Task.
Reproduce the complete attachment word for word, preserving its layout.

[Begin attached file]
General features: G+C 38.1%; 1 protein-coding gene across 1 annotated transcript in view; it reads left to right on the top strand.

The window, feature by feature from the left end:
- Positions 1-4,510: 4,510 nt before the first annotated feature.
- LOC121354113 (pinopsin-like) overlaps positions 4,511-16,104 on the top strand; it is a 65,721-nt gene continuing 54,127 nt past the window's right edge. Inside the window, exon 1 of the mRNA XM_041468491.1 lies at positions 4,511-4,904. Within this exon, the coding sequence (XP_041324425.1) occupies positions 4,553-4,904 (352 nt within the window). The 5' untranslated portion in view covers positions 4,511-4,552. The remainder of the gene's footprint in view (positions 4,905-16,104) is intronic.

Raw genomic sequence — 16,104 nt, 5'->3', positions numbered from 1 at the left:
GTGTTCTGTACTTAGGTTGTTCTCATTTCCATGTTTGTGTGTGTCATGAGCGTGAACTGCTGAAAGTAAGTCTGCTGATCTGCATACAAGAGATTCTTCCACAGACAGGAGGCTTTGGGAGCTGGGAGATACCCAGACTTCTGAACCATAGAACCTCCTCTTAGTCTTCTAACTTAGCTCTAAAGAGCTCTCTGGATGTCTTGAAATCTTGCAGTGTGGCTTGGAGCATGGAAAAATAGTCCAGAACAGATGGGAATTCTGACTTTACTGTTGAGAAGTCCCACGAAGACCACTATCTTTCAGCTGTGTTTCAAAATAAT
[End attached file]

General features: G+C 38.1%; 1 protein-coding gene across 1 annotated transcript in view; it reads left to right on the top strand.

The window, feature by feature from the left end:
- Positions 1-4,510: 4,510 nt before the first annotated feature.
- LOC121354113 (pinopsin-like) overlaps positions 4,511-16,104 on the top strand; it is a 65,721-nt gene continuing 54,127 nt past the window's right edge. Inside the window, exon 1 of the mRNA XM_041468491.1 lies at positions 4,511-4,904. Within this exon, the coding sequence (XP_041324425.1) occupies positions 4,553-4,904 (352 nt within the window). The 5' untranslated portion in view covers positions 4,511-4,552. The remainder of the gene's footprint in view (positions 4,905-16,104) is intronic.

Raw genomic sequence — 16,104 nt, 5'->3', positions numbered from 1 at the left:
GTGTTCTGTACTTAGGTTGTTCTCATTTCCATGTTTGTGTGTGTCATGAGCGTGAACTGCTGAAAGTAAGTCTGCTGATCTGCATACAAGAGATTCTTCCACAGACAGGAGGCTTTGGGAGCTGGGAGATACCCAGACTTCTGAACCATAGAACCTCCTCTTAGTCTTCTAACTTAGCTCTAAAGAGCTCTCTGGATGTCTTGAAATCTTGCAGTGTGGCTTGGAGCATGGAAAAATAGTCCAGAACAGATGGGAATTCTGACTTTACTGTTGAGAAGTCCCACGAAGACCACTATCTTTCAGCTGTGTTTCAAAATAAT